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SATURDAY, SEPTEMBER 20, 2014  02:57:09 AM

Deputy SecDef says DoD must slow growth of military compensation

Email   Print   Share By Jim Garamone, American Forces Press Service
February 6, 2014 | Across DoD
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Navy Adm. James Winnefeld Jr., vice chairman of the Joint Chiefs of Staff, answers a question as Acting Deputy Defense Secretary Christine Fox looks on during testimony before the Senate Armed Services Committee in Washington, D.C., Jan. 28. Photo by Staff Sgt. Sean Harp, DoD
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Acting Deputy Defense Secretary Christine Fox answers a question as Navy Adm. James Winnefeld Jr., vice chairman of the Joint Chiefs of Staff, listens during testimony. Fox and Winnefeld addressed the current budget environment and the possible requirement to slow the rate of growth in military compensation. Photo by Erin Kirk-Cuomo, DoD
WASHINGTON - The Defense Department must slow the rate of growth in military pay and compensation or the organization will not be able to fight and win the nation’s wars, Acting Deputy Defense Secretary Christine Fox said in Washington, D.C., Jan. 28.

Fox, testifying before the Senate Armed Services Committee, said DoD must get a handle on pay and benefits or risk sending service members into harm’s way unprepared.

The deputy thanked the senators for supporting the Bipartisan Budget Act, which she said mitigates the worst of the problems DoD faces under the Budget Control Act of 2011. Still, she added, it only goes through the next two years, and this is a long-term problem.

“Beyond those two years, the BCA remains the law of the land,” she said. “If sequestration is allowed to persist, our analysis shows that it will lead to a force that is too small, inadequately equipped and insufficiently trained to fully defend the nation’s interests.”

Given this budgetary background, DoD civilian and military leaders have said time and again that the one-third of the defense budget consumed by military compensation cannot be exempt as an area of defense savings. “We must find ways to slow the rate of growth,” Fox told the committee.

Inflation-adjusted pay and benefit costs are 40 percent higher than in 2001, even though the active force today is just slightly larger. Defense health care costs alone have grown from less than $20 billion in 2001 to nearly $50 billion in 2013. Payments for housing costs also have increased faster than inflation.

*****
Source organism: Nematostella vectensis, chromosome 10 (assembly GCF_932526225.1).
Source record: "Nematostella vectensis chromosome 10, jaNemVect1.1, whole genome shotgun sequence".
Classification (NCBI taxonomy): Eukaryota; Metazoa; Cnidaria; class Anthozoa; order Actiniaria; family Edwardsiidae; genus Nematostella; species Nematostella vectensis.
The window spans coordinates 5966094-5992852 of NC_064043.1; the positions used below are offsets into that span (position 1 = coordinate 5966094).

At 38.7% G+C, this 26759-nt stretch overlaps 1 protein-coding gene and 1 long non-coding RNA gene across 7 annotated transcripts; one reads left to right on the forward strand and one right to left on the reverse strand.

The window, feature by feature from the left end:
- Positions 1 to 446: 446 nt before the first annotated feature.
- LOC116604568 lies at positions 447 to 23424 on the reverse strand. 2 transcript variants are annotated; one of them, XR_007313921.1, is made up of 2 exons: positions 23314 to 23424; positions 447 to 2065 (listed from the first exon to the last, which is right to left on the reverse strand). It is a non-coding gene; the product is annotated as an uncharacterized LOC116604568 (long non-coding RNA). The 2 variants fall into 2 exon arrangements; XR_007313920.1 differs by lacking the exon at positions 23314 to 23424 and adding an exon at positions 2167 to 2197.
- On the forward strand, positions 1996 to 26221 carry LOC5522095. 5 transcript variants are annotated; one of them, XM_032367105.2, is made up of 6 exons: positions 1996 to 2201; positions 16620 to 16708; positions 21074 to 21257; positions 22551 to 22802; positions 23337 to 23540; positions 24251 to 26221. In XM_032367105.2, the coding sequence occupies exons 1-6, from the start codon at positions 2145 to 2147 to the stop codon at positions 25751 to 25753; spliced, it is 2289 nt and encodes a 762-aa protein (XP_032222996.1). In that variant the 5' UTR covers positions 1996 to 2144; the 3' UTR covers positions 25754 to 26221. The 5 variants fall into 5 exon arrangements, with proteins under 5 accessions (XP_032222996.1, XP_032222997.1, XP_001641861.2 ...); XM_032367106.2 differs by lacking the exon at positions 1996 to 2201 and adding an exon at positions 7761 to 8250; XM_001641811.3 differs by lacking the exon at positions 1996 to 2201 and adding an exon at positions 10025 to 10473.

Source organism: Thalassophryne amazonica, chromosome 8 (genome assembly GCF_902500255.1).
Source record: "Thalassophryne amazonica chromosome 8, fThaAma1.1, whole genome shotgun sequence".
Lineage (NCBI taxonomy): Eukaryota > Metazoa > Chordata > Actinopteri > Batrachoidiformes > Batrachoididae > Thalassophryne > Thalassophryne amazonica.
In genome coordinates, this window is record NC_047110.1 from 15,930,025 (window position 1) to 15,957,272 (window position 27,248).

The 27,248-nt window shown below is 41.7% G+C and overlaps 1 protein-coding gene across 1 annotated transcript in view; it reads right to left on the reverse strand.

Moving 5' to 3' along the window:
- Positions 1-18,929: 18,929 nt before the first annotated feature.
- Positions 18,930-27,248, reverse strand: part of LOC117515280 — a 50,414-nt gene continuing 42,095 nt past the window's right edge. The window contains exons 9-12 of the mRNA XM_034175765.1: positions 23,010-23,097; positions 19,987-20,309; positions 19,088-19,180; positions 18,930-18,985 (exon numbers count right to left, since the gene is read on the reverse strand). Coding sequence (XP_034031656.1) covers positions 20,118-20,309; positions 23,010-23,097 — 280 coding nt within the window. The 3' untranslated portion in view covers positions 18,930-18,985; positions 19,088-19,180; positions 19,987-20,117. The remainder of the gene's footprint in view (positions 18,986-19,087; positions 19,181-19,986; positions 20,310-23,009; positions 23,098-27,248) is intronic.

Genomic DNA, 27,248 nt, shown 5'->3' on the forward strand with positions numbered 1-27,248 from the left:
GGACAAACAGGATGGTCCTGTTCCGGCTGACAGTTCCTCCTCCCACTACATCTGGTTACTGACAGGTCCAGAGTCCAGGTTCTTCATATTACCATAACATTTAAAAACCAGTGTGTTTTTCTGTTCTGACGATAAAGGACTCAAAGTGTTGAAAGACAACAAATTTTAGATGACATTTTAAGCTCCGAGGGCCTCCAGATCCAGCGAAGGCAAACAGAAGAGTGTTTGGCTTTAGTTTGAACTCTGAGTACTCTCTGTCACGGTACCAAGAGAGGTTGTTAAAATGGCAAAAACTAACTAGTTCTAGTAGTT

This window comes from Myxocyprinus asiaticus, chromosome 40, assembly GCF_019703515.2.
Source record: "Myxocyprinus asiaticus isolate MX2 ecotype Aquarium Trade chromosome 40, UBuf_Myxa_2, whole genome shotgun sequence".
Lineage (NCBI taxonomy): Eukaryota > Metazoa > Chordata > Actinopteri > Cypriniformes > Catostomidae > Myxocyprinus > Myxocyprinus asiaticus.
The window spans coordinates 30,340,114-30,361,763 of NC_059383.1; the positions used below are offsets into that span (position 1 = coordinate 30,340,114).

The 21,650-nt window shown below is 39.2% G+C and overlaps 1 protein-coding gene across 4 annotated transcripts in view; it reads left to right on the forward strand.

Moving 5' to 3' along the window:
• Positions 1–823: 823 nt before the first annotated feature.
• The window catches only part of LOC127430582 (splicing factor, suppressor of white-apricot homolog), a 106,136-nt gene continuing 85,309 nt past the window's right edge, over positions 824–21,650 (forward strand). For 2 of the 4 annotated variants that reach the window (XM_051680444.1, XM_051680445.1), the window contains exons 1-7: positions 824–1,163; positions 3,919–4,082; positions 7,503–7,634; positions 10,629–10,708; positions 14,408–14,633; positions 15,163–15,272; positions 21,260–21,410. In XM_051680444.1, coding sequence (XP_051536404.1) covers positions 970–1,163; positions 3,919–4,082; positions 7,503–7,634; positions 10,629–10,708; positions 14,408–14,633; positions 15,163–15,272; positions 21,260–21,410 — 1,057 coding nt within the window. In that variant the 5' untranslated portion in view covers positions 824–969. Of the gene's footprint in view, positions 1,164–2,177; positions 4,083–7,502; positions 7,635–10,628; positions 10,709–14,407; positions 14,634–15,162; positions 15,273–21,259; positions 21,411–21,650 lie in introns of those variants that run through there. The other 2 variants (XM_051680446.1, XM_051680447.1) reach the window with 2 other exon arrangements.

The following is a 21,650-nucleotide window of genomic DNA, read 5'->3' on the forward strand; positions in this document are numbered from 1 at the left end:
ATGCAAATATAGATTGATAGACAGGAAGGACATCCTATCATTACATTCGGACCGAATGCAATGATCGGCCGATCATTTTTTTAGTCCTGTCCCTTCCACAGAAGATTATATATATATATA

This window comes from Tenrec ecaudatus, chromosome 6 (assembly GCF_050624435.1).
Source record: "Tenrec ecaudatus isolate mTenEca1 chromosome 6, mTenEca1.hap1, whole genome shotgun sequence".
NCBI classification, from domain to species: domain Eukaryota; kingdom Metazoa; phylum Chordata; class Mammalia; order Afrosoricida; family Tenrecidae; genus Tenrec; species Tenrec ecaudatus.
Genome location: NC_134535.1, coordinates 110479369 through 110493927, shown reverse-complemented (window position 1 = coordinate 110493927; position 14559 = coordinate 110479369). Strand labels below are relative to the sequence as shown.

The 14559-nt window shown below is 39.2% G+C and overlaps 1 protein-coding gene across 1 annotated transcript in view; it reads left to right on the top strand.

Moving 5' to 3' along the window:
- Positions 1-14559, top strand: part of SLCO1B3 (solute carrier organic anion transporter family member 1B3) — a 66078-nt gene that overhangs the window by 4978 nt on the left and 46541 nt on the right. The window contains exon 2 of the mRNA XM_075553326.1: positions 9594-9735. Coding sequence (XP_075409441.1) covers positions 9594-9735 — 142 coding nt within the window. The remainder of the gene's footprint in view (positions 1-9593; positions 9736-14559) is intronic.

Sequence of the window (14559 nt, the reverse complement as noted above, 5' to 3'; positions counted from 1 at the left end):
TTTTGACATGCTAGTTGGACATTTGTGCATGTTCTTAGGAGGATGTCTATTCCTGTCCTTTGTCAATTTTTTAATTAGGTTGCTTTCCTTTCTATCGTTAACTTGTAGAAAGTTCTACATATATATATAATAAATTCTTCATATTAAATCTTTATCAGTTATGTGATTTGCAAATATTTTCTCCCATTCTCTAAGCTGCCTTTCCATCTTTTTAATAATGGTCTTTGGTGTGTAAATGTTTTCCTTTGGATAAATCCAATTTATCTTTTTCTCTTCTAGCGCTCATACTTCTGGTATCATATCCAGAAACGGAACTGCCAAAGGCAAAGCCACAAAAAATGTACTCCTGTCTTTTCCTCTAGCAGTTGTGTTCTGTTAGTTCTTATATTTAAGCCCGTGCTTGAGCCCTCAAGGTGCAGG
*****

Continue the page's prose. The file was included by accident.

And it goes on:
“If this department is going to maintain a future force that is properly sized, modern and ready, we clearly cannot maintain the last decade’s rate of military compensation growth,” Fox said.

Military service is about more than just a paycheck. The jobs and service military personnel perform are as important. If the department doesn’t have money to maintain equipment, or supply the latest technology, or get service members the latest and best training “then they are being done a disservice,” the deputy said.

“When they’re sent into harm’s way, this disservice can quickly transition into a breach of trust,” Fox said. “Here I am referring to our collective, sacred obligation to provide our troops with the finest training and equipment possible, so that they can deploy to combat able to accomplish their mission and return to their families.”

The department does have recommendations for slowing the growth of compensation fairly and effectively, Fox said. “Most notably, just this year, Congress accepted a 1 percent basic pay raise, even though the employment cost index called for an increase of 1.8 percent. We are currently reviewing all military pays and benefits, and may offer further proposals.”

Fox spoke directly to the “COLA-minus-one” or “CPI-minus-one” provision included as part of the Bipartisan Budget Act. The provision required capping cost-of-living raises in retirement pay for working-age military retirees at 1 percent below inflation, as measured by the Consumer Price Index.

“To my knowledge, no DoD officials were consulted on the details of the BBA, including the CPI-minus-one provision,” she said. “The department fully supported the changes made to the provision to exempt military disability retirement and survivors.”

The department does support a comprehensive review of this provision, the acting deputy defense secretary said, including its effect on retirees not currently exempted. “If the Congress decides to retain the CPI-minus-one approach, we strongly recommend it be modified to include ‘grandfathering,’” she said.

Fox called on Congress to refrain from changing military retirement until the Military Compensation and Retirement Modernization Commission presents its final report in February 2015.

“There are many ways we might change military retirement, including more fundamental reforms,” she said. “Because the CPI-minus-one provision does not go into effect until December 2015, there is ample time for such a careful review, including waiting for the commission to provide its input.”
 
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